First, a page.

We imagine, transform, lead and experience the best of our District
A unique experience of Sydney Indigenous languages opened the 2019 Sydney Innovation and Research Symposium.
Sydney Local Health District welcomed more than 1200 staff, patients, community members and health, medical and research partners to the Hyatt Regency to network, celebrate achievements and foster collaboration.
Now in its seventh year, the Symposium is the flagship event of Innovation Week. This year, the theme was Imagine, Transform, Lead, Experience.
In keeping with 2019’s designation as the International Year of Indigenous Languages, we asked our Aboriginal staff to help express this theme in the various Indigenous languages of the Eora Nation.
Attendees were invited to Nangami (dream), to Walibanga (turn something upside down) and to Marana (be first).
Chief Executive Dr Teresa Anderson AM reconfirmed Sydney Local Health District’s commitment to closing the gap between Indigenous and non-Indigenous people.
“We are going to have the healthiest Aboriginal community in the country,” she said.
The keynote presentations began with an in-depth look at 10 years of pioneering innovation in structural heart disease at RPA.
Interventional cardiologist Professor Martin Ng outlined the key milestones of transcatheter aortic valve implantation or TAVI.
TAVI is a highly-specialised procedure that allows a diseased aortic valve to be replaced via a keyhole surgery – without the need for open heart surgery.
“We perform world first surgery to save lives. Our patients are the sickest of the sick and we are delivering the best of the best. We go above and beyond for our patients every week,” Professor Ng said.
There are also new techniques and technologies being developed to create new solutions for other diseased valves in the heart.
In Spotlight on a Service we explored RPA’s Comprehensive Stroke Service with Associate Professor John Worthington, Clinical Nurse Consultant Kylie Tastula and the multidisciplinary team of paramedics, anaesthetists, neurointerventional radiologists, neurologists, intensivists and specialist nursing staff. They were joined by eight stroke patients from around the state who have been treated at RPA.
The Service is achieving impressive results with endovascular clot retrieval (ECR), an innovative, complex and delicate procedure that reduces disability and is potentially curative for certain stroke patients.
“There’s literally hundreds of people across NSW on rosters that meet and greet these patients and get them to us. It works like clockwork and to watch the teams at the bedsides and watch them in the angiogram suite, that’s the marvel of this,”
Minister for Health and Minister for Medical Research Brad Hazzard presented the Sydney Research Awards and Scholarships and the Healthy Families Healthy Children School Science Project Competition Awards.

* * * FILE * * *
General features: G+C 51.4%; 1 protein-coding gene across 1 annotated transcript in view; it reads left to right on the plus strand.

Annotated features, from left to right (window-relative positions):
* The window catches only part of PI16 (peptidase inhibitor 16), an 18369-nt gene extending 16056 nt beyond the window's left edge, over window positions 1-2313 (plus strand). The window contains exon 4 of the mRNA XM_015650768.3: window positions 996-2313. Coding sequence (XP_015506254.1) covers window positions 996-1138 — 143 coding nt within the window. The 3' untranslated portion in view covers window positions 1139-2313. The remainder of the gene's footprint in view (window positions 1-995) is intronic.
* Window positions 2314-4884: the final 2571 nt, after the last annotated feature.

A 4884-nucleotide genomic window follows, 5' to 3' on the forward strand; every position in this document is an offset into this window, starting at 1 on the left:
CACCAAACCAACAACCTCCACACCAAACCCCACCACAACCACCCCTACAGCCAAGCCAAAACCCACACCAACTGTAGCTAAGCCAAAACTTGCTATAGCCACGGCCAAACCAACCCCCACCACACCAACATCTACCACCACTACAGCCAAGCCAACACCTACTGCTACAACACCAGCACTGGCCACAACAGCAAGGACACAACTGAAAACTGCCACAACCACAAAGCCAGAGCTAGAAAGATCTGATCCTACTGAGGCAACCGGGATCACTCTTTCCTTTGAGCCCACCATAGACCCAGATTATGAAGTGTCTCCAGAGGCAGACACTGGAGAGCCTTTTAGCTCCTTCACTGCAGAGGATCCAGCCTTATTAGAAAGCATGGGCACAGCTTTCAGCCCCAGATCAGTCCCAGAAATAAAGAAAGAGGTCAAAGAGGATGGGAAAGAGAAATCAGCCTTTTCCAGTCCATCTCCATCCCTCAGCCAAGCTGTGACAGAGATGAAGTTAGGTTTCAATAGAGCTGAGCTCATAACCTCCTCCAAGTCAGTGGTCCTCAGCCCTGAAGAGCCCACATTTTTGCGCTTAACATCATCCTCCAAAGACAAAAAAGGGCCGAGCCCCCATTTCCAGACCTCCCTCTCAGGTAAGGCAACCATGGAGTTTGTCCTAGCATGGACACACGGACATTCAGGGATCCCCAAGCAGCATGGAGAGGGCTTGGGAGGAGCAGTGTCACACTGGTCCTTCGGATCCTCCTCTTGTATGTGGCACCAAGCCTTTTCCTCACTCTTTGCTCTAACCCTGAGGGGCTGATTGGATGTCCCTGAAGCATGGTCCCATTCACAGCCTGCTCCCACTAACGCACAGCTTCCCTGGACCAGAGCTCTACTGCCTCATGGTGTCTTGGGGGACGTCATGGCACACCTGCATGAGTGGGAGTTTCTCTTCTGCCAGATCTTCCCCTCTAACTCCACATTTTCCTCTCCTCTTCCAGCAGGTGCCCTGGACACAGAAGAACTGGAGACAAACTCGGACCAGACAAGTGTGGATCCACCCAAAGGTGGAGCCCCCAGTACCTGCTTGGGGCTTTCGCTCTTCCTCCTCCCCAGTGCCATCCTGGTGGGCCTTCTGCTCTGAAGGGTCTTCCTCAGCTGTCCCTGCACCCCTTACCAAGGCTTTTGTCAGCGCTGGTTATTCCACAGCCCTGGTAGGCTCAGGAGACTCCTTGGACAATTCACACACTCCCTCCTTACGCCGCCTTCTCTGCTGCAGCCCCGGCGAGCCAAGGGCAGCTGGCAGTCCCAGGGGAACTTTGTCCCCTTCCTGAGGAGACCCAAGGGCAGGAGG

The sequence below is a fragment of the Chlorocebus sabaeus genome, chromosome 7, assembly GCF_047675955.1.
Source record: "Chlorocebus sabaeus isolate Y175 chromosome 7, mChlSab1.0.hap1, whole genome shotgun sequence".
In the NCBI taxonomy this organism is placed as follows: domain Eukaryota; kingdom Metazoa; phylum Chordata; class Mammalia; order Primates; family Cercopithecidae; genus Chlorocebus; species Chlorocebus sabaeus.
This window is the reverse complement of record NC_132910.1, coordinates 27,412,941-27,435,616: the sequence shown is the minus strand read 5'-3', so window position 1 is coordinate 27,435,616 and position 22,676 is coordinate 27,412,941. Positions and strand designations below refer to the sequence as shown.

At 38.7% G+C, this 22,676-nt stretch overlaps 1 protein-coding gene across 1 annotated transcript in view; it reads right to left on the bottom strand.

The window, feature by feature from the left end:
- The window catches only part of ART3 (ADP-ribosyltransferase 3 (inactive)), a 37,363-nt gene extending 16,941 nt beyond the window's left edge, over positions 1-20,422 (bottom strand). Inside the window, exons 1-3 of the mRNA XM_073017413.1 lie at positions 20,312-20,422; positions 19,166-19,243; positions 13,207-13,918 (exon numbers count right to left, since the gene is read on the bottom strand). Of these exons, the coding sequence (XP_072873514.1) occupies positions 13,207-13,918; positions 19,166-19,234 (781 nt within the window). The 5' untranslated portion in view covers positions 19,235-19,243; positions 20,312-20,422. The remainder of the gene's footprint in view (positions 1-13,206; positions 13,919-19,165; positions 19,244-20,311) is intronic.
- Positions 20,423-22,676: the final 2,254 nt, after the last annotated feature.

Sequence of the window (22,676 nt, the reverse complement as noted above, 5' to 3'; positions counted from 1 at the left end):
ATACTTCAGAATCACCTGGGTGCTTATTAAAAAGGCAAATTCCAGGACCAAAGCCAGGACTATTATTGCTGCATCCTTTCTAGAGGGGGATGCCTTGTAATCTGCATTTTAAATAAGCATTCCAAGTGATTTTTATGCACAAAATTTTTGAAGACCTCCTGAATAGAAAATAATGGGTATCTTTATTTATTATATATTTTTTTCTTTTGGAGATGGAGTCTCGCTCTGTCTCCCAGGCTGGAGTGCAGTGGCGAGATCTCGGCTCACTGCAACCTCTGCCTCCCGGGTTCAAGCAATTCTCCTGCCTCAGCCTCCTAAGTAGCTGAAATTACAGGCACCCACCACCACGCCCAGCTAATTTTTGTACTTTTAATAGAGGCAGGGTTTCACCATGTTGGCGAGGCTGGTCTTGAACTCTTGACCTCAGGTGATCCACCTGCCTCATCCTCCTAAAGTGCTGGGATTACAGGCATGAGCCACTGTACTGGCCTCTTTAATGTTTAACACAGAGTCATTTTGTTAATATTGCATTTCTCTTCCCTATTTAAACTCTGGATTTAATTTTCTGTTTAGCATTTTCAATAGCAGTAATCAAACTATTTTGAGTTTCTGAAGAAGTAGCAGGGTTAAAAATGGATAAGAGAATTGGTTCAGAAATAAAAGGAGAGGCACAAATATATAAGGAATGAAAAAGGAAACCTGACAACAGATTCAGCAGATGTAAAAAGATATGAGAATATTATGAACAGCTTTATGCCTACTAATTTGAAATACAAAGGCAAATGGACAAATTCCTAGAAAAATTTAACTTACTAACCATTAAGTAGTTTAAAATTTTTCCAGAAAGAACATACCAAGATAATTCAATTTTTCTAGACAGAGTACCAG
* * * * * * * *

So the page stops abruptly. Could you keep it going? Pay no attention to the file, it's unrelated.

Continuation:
“Thank you to the Sydney LHD for all the work you do, thank you to each and every one of you for the care and love that you give to our patients,” Mr Hazzard said.
The ICT Lounge took visitors on a tour of technologies shaping current and future healthcare.
Microsoft Asia Pacific HoloLens lead, Lawrence Crumpton, demonstrated how mixed reality is helping clinicians in their work, allowing them to look inside anatomical parts and view a patient’s medical information in real time.
Scott Taylor, CEO and Co-founder of PERX Health, explained how the Perx app increases patient adherence to clinical treatment plans, and a team from Cerner Corporation's PowerChart Maternity led the audience on a dramatic journey through a woman’s pregnancy using the electronic documentation tool.
Dr Nic Woods, Microsoft Australia’s Chief Medical Officer, gave the audience an insight into some of the emerging technologies Microsoft is working on with partners in healthcare, including a watch that dampens Parkinson’s tremor and AI-powered health chat bots.
In the Great Debate, four top clinicians and two Board members battled it out over the proposition that “clinical systems and processes are more important than experience”.
There were four big winners in our special Symposium-edition of The Pitch. The judges awarded $25 000 to the “You Matter” Equal Access to Cystic Fibrosis Care Initiative which aims to improve access to tertiary level care for cystic fibrosis patients – particularly in rural and remote areas.
The judges awarded $20 000 to an Innovation in Communication project. It aims to develop child protection specific communication simulation so staff can practice communication with patients, families and teams.
And the Ear Phone Project was awarded $14 000. It combines two new pieces of technology to improve access to ENT care for indigenous Australians in remote communities in NSW.
Dr Anderson also announced that a project to improve access to healthy food and water for medical staff will be funded across all hospitals in the District.
Check out the image galleries and video highlights packages.